After my arrival one agonizingly hot day in New Delhi I was happily on my way to Kolkata, a city I haven’t been to since my first trip to India in 2002. I was visiting Kolkata for the sole purpose of meeting a new fiberglass artist Sayak who contacted me earlier this year in the hope of Lotus Sculpture selling his fiber statues. Upon arriving in Kolkata I was greeted with a solid wave of humidity that I remember all to well from previous trips, The moisture surrounds you like a blanket, envelopes you and covers every inch of skin with a layer of sweat that won’t leave until you find some AC. I’ve always loved it! Thankfully Sayak and two of his friends also greeted me at the airport and we were off to see his workshop and to view some of the pieces I had already ordered from him some months before.
Sayak was young, only 29 which I always like. I would rather work with someone who is truly starting out on their artistic journey so that we may grow together and have a special bond with each other years down the road. His father, Anil I immediately gravitated too. His one tooth grin was completely disarming and you couldn’t help but want to give him a hug and take him into your heart which happened pretty much immediately. Anil was a pioneer in creating fiberglass statues. When he was younger he made clay statues of Hindu Gods. These statues would easily break and were not of good quality. In the early 1990’s he helped in a Japanese building project in Kolkata which the Japanese builders needed him to make fiberglass pillars for a building. His clay molds of the pillars were covered with fiberglass to make a very strong, unbreakable pillar. He immediately saw the application to his clay statues and after his works were completed with the Japanese he started making fiberglass statues of his models of Hindu Gods rather than clay ones. The technique has since passed to his son Sayak who carries on the family business today.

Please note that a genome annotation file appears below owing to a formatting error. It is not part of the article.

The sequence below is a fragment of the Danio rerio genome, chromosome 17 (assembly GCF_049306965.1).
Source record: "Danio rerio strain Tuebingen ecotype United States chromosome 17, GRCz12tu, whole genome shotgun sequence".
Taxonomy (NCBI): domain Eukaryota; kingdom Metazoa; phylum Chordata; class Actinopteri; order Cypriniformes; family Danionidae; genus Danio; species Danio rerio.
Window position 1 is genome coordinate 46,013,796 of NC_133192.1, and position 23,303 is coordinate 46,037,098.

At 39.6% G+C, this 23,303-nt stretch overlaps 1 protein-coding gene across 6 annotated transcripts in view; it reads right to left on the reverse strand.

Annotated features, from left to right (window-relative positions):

Sayak and his father Sunil are currently making 7 new designs for Lotus Sculpture all under 12 inches tall. They gave me a detailed description of how the statues are made. First, the design is brought to life in clay. Over the past couple of months, Sayak has emailed me many designs of which I was able to adjust the hands and stance until I was happy with how they looked. After the clay model was agreed upon Sayak would then make the master mold in very hard plaster. From this master mold, they would make a rubber mold in which the liquid fiberglass would be poured into. After hardening for an hour the statue would then be peeled out of the rubber mold and a Hindu God is born! After some sanding and painting the statue is completed and ready for Lotus Sculpture!
After a couple of hours in the workshop, Sayak was anxious to show me Kolkata. I was anxious myself. I had fond memories of the city of Kali with its broad tree-lined streets and large colonial English buildings. We visited the old city center and walked around the markets stopping to refresh and get out of the heat with a fruit shake. I bought a bag of lychees which I haven’t had in years. I was addicted to them all over again popping them into my mouth at every stop we took. We spent a picturesque sunset with my feet wading in the Ganges as I watched adults wash and children swim in her blessed waters. It was a wonderful day in Kolkata! A day that started with a 6 AM flight from Delhi and ended with a 10 PM flight to Chennai and the temples of South India which is where I write this now.
I anxiously am looking forward to meeting my friends Balan, Murugan, and Baskaran and seeing their stone and marble creations of which I will tell you about in my next article…
Hand Made by Sayak and His Father!
View All Kyle’s Stories from His Travels and Meet the Artists!
|Meet Jew, Thai Buddha Artist
||Meet Balan, Indian Artist
||Travel to Bali
|South India Stone Artists
||Bronze South India Artists
||Meet Indian Wood Artists